Ebola is ‘uppermost thing’ on mind of Cameron

British prime minister David Cameron said ebola is the “uppermost thing” on his mind following news that the condition of British nurse Pauline Cafferkey, aged 39, is deteriorating.

Ebola is ‘uppermost thing’ on mind of Cameron

Ms Cafferkey, who is being treated in isolation at the Royal Free Hospital in north London, is in a critical condition, the hospital said.

The Scottish public health nurse, who works at Blantyre Health Centre in South Lanarkshire, was part of a 30-strong team of medical volunteers deployed to Sierra Leone by the British government in November and had been working with Save the Children at the Ebola Treatment Centre in Kerry Town.

After returning to Heathrow Airport last Sunday she raised concerns about her temperature, but despite undergoing seven temperature checks she was given the all-clear to fly to Glasgow where she lives.

The following morning she was diagnosed with ebola and placed in isolation at Gartnavel Hospital campus in Glasgow before being flown south.

Mr Cameron said he is listening to medical experts about whether a system of quarantine should be put in place for returning health workers.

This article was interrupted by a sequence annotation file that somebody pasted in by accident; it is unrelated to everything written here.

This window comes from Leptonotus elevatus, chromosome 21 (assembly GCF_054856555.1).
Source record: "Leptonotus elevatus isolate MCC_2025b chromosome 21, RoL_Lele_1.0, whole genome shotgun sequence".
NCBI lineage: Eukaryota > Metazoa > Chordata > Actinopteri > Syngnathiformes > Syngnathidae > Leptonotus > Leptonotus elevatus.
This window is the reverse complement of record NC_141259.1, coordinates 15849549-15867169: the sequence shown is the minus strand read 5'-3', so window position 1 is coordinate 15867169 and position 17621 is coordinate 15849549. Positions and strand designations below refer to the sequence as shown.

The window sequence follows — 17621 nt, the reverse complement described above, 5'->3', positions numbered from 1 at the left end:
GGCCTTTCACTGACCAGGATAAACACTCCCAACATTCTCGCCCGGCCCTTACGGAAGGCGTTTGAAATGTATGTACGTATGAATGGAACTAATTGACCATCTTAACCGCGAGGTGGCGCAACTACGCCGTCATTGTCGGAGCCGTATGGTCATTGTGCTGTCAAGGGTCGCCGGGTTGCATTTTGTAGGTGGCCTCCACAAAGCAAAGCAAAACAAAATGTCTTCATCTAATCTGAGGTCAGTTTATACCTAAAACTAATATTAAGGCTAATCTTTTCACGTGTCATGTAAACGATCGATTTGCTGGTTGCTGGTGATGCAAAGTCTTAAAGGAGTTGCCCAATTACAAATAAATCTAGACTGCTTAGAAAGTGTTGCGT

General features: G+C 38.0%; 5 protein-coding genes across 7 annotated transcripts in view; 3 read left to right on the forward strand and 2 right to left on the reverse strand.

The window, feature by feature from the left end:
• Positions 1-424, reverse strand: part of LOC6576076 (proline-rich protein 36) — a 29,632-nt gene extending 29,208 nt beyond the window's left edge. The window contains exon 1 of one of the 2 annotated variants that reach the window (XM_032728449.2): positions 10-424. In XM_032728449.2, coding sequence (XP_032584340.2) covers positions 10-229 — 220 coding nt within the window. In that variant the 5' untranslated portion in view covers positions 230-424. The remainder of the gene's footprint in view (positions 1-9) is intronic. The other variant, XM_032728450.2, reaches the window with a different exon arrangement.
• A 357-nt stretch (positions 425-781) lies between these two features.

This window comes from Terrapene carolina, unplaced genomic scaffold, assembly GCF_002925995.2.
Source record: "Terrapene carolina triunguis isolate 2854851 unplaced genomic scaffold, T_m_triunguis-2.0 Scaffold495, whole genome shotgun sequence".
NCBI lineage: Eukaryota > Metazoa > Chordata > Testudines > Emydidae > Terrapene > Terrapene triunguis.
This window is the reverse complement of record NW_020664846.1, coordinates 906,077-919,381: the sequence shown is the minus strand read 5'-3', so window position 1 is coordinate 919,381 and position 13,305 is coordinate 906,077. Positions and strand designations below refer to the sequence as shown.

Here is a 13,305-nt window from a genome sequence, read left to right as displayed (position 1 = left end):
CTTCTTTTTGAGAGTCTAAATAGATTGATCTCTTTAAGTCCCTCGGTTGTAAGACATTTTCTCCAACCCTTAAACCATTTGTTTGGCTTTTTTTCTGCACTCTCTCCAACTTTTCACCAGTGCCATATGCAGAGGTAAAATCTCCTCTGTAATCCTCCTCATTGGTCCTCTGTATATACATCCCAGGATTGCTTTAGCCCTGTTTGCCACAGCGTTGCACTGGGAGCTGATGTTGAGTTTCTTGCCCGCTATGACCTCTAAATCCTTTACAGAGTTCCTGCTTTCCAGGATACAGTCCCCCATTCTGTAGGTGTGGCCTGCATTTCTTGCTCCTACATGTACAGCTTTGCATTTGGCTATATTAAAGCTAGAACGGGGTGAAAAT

He told BBC1’s Andrew Marr Show: “It’s (ebola) certainly the thing uppermost in my mind today with Pauline Cafferkey in hospital, and all of us are thinking of her and her family.

“And also how incredibly brave these people are, not only doctors and nurses from our NHS but also people from our armed forces who have been working in west Africa in very difficult conditions.”

Asked whether airport screening is failing, he said: “Her temperature was taken several times but then she was allowed to go on and travel to Scotland and what I have said very clearly is we should have a precautionary principle in place.

“If you are still in doubt, if there’s uncertainty, there’s proper arrangements for you to go to the Northwick Park Hospital in Middlesex to be observed and to have further tests there before going further.

“That is happening already, I am absolutely clear about that.

“If we need to change further, if the chief medical officer says we need a system of quarantine or anything like that, then we should put that in place.

“But it is important to listen to the medical experts and then make the decision.”

The British government’s chief medical officer, Sally Davies, has acknowledged questions had been raised about the airport screening procedure for ebola.

The Royal Free Hospital on Saturday said in a brief statement: “The Royal Free London NHS Foundation Trust is sorry to announce that the condition of Pauline Cafferkey has gradually deteriorated over the past two days and is now critical.”

The 39-year-old’s sudden change in condition came after her doctor described her as sitting up, eating, drinking and communicating with her family on New Year’s Day.

Dr Michael Jacobs warned she faced a “critical” few days while she was treated with blood from a survivor and an experimental antiviral drug which is “not proven to work”

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